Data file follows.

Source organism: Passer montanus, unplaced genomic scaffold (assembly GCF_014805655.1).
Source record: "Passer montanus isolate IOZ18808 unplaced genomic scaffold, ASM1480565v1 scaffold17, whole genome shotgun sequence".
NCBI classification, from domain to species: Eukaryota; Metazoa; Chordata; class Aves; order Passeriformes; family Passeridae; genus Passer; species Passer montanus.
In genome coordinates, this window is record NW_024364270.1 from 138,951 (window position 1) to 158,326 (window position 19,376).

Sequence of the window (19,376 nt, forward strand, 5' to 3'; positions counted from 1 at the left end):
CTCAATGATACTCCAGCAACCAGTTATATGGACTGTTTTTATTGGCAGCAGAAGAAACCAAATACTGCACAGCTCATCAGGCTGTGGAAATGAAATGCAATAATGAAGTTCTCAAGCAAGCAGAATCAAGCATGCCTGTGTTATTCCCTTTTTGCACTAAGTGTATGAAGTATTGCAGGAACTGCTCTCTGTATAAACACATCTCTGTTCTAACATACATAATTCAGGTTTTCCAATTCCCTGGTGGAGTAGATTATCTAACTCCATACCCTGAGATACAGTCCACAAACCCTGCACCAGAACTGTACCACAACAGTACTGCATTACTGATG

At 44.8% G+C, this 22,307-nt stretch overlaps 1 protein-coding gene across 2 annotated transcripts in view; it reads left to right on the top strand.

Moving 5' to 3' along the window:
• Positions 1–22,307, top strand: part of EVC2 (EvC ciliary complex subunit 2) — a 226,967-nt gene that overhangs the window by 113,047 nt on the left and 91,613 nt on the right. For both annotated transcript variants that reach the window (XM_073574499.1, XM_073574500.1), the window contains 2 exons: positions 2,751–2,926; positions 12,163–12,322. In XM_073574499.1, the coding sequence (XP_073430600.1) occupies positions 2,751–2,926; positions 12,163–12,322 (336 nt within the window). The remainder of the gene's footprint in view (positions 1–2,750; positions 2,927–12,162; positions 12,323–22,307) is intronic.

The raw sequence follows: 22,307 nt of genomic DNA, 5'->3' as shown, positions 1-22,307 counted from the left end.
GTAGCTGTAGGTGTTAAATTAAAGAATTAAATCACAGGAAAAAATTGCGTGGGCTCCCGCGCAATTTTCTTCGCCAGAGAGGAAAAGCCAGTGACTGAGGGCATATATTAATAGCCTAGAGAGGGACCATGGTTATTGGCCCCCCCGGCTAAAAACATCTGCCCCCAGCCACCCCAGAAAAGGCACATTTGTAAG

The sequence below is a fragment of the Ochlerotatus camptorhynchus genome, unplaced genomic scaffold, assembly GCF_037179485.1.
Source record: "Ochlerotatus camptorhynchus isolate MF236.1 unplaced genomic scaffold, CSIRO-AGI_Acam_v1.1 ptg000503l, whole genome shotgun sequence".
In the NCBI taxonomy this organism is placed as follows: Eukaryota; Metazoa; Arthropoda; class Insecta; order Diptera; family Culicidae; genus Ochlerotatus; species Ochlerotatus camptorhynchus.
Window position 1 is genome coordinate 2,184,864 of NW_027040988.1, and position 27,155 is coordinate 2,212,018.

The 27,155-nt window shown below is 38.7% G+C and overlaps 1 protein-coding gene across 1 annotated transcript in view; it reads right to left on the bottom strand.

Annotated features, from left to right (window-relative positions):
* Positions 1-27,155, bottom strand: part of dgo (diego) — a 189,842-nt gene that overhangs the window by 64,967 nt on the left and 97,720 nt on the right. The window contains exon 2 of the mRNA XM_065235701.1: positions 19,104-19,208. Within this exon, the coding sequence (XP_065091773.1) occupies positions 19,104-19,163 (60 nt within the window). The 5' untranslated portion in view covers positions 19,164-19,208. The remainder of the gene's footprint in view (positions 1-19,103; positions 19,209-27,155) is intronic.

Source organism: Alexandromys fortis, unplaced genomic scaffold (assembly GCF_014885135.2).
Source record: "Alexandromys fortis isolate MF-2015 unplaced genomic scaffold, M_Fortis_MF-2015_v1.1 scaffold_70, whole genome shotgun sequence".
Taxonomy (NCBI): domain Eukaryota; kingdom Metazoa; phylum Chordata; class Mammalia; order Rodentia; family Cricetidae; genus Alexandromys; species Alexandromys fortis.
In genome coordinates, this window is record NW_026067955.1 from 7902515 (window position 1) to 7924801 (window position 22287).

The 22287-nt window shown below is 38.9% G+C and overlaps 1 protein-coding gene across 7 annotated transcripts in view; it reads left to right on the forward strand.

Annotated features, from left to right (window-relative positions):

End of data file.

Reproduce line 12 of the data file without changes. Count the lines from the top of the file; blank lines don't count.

The sequence below is a fragment of the Ochlerotatus camptorhynchus genome, unplaced genomic scaffold, assembly GCF_037179485.1.